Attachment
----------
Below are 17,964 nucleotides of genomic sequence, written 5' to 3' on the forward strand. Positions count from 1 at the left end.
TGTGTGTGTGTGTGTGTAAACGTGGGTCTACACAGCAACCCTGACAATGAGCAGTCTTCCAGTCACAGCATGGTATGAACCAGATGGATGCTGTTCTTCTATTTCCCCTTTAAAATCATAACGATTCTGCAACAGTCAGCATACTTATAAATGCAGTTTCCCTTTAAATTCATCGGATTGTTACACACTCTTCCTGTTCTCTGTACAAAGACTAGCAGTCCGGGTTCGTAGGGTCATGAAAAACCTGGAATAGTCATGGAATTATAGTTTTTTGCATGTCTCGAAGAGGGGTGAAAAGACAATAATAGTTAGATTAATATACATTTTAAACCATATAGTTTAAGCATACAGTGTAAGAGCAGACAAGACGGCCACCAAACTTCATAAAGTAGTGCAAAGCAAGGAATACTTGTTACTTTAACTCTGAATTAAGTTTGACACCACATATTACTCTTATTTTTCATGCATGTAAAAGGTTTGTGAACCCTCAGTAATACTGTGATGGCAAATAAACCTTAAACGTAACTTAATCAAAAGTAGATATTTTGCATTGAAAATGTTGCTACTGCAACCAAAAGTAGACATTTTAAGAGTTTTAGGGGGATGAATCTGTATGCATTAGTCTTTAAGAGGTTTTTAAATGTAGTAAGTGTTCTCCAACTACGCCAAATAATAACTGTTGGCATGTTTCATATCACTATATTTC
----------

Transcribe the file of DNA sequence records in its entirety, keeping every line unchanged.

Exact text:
Below are 17,964 nucleotides of genomic sequence, written 5' to 3' on the forward strand. Positions count from 1 at the left end.
TGTGTGTGTGTGTGTGTAAACGTGGGTCTACACAGCAACCCTGACAATGAGCAGTCTTCCAGTCACAGCATGGTATGAACCAGATGGATGCTGTTCTTCTATTTCCCCTTTAAAATCATAACGATTCTGCAACAGTCAGCATACTTATAAATGCAGTTTCCCTTTAAATTCATCGGATTGTTACACACTCTTCCTGTTCTCTGTACAAAGACTAGCAGTCCGGGTTCGTAGGGTCATGAAAAACCTGGAATAGTCATGGAATTATAGTTTTTTGCATGTCTCGAAGAGGGGTGAAAAGACAATAATAGTTAGATTAATATACATTTTAAACCATATAGTTTAAGCATACAGTGTAAGAGCAGACAAGACGGCCACCAAACTTCATAAAGTAGTGCAAAGCAAGGAATACTTGTTACTTTAACTCTGAATTAAGTTTGACACCACATATTACTCTTATTTTTCATGCATGTAAAAGGTTTGTGAACCCTCAGTAATACTGTGATGGCAAATAAACCTTAAACGTAACTTAATCAAAAGTAGATATTTTGCATTGAAAATGTTGCTACTGCAACCAAAAGTAGACATTTTAAGAGTTTTAGGGGGATGAATCTGTATGCATTAGTCTTTAAGAGGTTTTTAAATGTAGTAAGTGTTCTCCAACTACGCCAAATAATAACTGTTGGCATGTTTCATATCACTATATTTC